*Warning: Evidence is misleading.

While we present to you a small selection of the overwhelming amount of data on the positive effects of meditation, such evidence may lead you to think there is somewhere to go, or something to achieve. This is the opposite of what we do when we meditate. 

Meditation is the practice of being awake and aware now, in the present moment, as it is - not as we want it to be or how we think it should be. The moment you begin to think there is somewhere else to get to, you are no longer here. You are no longer awake and aware of the here and now. You are no longer present to this moment

Read the following evidence with caution: there's no where to go but here.
 

To access the original article, click on the image, the "Learn More" button, or on the teal title of the journal article. 

Mindfulness Training Improves Working Memory Capacity and GRE Performance While Reducing Mind Wandering

Abstract
"Given that the ability to attend to a task without distraction underlies performance in a wide variety of contexts, training one’s ability to stay on task should result in a similarly broad enhancement of performance. In a randomized controlled investigation, we examined whether a 2-week mindfulness-training course would decrease mind wandering and improve cognitive performance. Mindfulness training improved both GRE reading-comprehension scores and working memory capacity while simultaneously reducing the occurrence of distracting thoughts during completion of the GRE and the measure of working memory. Improvements in performance following mindfulness training were mediated by reduced mind wandering among participants who were prone to distraction at pretesting. Our results suggest that cultivating mindfulness is an effective and efficient technique for improving cognitive function, with wide- reaching consequences."

Mindfulness practice leads to increases in regional brain gray matter density

The science is a bit dense (click the image, title or "learn more" link below to access the original paper), so this time we're using the Harvard Gazette's overview ("Eight Weeks to a Better Brain") to summarize:

"Participating in an eight-week mindfulness meditation program appears to make measurable changes in brain regions associated with memory, sense of self, empathy, and stress. In a study [in] Psychiatry Research: Neuroimaging, a team led by Harvard-affiliated researchers reported the results of their study, the first to document meditation-produced changes over time in the brain’s gray matter.

"The analysis of MR images, which focused on areas where meditation-associated differences were seen in earlier studies, found increased gray-matter density in the hippocampus, known to be important for learning and memory, and in structures associated with self-awareness, compassion, and introspection.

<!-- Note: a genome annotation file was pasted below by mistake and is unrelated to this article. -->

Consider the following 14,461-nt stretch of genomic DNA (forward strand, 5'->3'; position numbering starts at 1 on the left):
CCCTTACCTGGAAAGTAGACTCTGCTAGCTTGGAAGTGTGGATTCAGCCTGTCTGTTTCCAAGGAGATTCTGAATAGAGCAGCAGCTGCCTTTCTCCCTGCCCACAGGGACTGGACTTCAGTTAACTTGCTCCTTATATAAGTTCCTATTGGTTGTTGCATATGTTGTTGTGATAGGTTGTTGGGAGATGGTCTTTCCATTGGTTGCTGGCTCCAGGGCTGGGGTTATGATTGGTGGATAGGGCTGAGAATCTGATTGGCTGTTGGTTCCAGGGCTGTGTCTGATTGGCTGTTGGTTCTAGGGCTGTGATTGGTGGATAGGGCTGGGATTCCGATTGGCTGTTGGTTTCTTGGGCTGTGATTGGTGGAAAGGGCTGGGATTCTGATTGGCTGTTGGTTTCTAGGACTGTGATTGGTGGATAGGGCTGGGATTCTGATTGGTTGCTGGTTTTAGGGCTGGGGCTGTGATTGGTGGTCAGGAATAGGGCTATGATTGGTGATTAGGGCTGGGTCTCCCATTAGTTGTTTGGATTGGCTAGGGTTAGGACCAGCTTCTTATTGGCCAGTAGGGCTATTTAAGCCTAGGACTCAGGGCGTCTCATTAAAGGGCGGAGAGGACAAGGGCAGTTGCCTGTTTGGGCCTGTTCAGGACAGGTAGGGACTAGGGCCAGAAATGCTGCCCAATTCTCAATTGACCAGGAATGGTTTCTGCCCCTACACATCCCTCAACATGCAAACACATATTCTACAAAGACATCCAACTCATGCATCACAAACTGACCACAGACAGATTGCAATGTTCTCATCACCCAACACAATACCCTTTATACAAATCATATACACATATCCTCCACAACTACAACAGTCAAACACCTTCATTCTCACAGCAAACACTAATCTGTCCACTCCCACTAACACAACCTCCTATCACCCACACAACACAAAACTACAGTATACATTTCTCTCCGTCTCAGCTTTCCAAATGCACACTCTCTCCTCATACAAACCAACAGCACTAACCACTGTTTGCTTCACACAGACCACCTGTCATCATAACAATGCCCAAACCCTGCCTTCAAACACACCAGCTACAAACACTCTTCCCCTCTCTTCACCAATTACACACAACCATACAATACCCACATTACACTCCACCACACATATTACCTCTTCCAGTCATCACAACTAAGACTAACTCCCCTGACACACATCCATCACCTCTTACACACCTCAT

"Participant-reported reductions in stress also were correlated with decreased gray-matter density in the amygdala, which is known to play an important role in anxiety and stress. Although no change was seen in a self-awareness-associated structure called the insula, which had been identified in earlier studies, the authors suggest that longer-term meditation practice might be needed to produce changes in that area. None of these changes were seen in the control group, indicating that they had not resulted merely from the passage of time.

"“It is fascinating to see the brain’s plasticity and that, by practicing meditation, we can play an active role in changing the brain and can increase our well-being and quality of life,” says Britta Hölzel, first author of the paper and a research fellow at MGH and Giessen University in Germany."

Is silence golden? Effects of auditory stimuli and their absence on adult hippocampal neurogenesis

Much of NorthScale trainings are done in silence. This study on the effects of music and sound (eg, white noise) on the performance of adult mice provides evidence for why silence is more effective than guided meditation, chanting, visualizing, etc for training and calming your mind. 

Again, the scientific abstract is a bit dense, so we're using NYMag's review of the study to surmise it's findings.*

"[I]n a paper [Duke University’s Imke Kirste, a regenerative biologist] co-authored titled “Is Silence Golden?” Kirste found that “two hours of silence per day prompted cell development in the hippocampus region of the brain,” where memories are formed. Silence was, in fact, better than music for creating new brain cells. This is huge: It implies that for patients with dementia or depression, silence can be downright therapeutic.

So go ahead. Put on those noise-cancelling headphones, close your eyes for three minutes, and say or do exactly nothing. Those three minutes might be the key to a more productive and happier subsequent 23 hours and 57 minutes.)"

*Don't worry. we still link to the original scientific publication in the image, the teal title and "Learn More" button below.